A couple of days ago, on NPR's All Things Considered, Senator Patrick Leahy was interviewed. Leahy, the chairman of the Senate Judiciary Committee, was talking about the unfolding scandal involving the firing of the U.S. Attorneys.
I got the distinct impression that Leahy was not eager for any quick resignation from Alberto Gonzalez, that he would much prefer that he still be Attorney General when he comes before the Judiciary Committee to testify under oath.
If I'm right about Leahy's desire for Gonzalez to stay in place while this scandal plays out further, I would heartily agree with the Senator: much better for the president's loyal lackey to remain a vital organ in the body of this presidency as the press and the public explore the meaning of these corrupt developments.
When someone resigns, then the press and the public --or at least this is my intuitive sense of it-- give less regard to the reality that their past conduct discloses. "He's out of power now," the thinking seems to go, "so this isn't a problem that needs to concern us so much."
So I hope that Gonzalez and Bush dig in their heels, and thus keep the toxin at full strength and in full public view while the meaning of this corruption of our justice system gets excavated and displayed for the whole nation to see.
A PREDICTED SIDE-EFFECT OF GONZALEZ'S DEMISE
With every passing day, however, it appears increasingly unlikely that Gonzalez will survive this scandal. Republicans have begun to call for his resignation-- a sure sign that they understand that the gangrenous part is a threat to the whole Party. The picture --as revealed by the rounds of email disclosures-- becomes more revolting all the time.
The fall of Gonzalez will be a major signal of the collapse of Bushite power. Gonzalez, after all, is very close to the president. And if Bush cannot protect Gonzalez, then Bush's weakness is revealed. (This will be even more true, of course, if Karl Rove were to fall-- a possibility that will likely soon become the focal story of this unfolding drama.)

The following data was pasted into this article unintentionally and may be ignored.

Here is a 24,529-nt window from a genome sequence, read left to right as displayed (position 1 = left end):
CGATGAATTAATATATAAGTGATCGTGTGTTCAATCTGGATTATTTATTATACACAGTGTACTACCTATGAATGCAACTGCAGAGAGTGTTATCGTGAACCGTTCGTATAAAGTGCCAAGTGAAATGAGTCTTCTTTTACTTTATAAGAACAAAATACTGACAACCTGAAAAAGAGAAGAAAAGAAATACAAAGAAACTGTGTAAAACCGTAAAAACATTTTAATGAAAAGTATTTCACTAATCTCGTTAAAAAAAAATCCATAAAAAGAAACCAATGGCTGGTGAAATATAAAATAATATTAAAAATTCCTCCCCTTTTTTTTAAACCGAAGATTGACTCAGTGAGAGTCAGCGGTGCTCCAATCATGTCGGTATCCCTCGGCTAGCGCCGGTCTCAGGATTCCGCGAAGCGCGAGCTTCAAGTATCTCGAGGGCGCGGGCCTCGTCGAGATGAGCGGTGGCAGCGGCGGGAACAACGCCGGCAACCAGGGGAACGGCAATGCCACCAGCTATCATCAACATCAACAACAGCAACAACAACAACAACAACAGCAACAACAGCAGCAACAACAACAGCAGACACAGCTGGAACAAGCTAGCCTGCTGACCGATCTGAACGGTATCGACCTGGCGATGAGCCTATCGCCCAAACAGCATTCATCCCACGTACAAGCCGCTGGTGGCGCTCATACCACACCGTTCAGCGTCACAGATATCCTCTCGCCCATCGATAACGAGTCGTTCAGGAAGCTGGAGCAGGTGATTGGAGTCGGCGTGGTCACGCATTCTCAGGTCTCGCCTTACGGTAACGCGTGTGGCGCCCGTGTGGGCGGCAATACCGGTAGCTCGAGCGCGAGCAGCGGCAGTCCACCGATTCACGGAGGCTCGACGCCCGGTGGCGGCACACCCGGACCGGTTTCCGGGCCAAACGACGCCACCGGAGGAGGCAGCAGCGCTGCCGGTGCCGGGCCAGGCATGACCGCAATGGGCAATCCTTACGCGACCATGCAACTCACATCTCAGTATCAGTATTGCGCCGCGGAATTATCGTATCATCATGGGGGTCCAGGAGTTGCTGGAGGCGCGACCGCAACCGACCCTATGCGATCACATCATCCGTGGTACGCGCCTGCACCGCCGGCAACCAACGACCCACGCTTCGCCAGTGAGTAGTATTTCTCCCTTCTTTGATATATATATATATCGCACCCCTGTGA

Here is my thought about an important side-effect of this scandal.
As Gonzalez (and perhaps Rove) are compelled to depart, such a revelation of Bush's weakness will lead to a significant non-trivial in the press's coverage of the Bushite regime. I make that prediction on the basis of this idea:
What governs the mainstream corporate press's coverage of politics is a simple principle. That principle is that the press sucks up to power, especially to that power that it perceives as able and inclined to reward its friends and --perhaps especially-- to punish its enemies.
Many of us have speculated on why it is that the press has been so craven and irresponsible these past six years, virtually ignoring one of the biggest stories in American history: the takeover of America by the forces of evil or, to express it in different terms, the assault on the American system of government and the dragging of the American polity down the road toward fascism.
Some of that speculation has centered around the fact that powerful corporations own these media and that they are glad to make common cause with the fascists. There may be truth to this, but I suspect it is not the central truth. (I except here Rupert Murdock who, unlike the three traditional networks, is a full ally of these Bushite forces.)
More central, I believe, is simply the cowardly craving for the ease and advantages that accrue to sucking up to power-- and particularly the safety that comes from doing the bidding of a dark and vindictive power like that of the Bush-Rove-Cheney-DeLay clique.
We've already seen, over the past two years, a gradual increase in the willingness of such craven news media organizations to expose the moral nakedness of this wolf-in-sheep's-clothing Emperor. As Bush has weakened, the press has gradually been removing its blinders.
The weakening up until now has been Bush's drop in the polls. But that drop has really pretty much stalled out for the past year, as we get down to the 30 percent or so who apparently cannot be budged by any truth.
But the fall of Gonzalez may signal a new stage in the weakening of the regime. And thus I anticipate that when that occurs, the media will suddenly "see" more of the evil of the Bushites and will just as suddenly start finding admirable qualities in the Democrats that had somehow escaped their notice before.
Such, regrettably, is the effect of power in a media system lacking in integrity.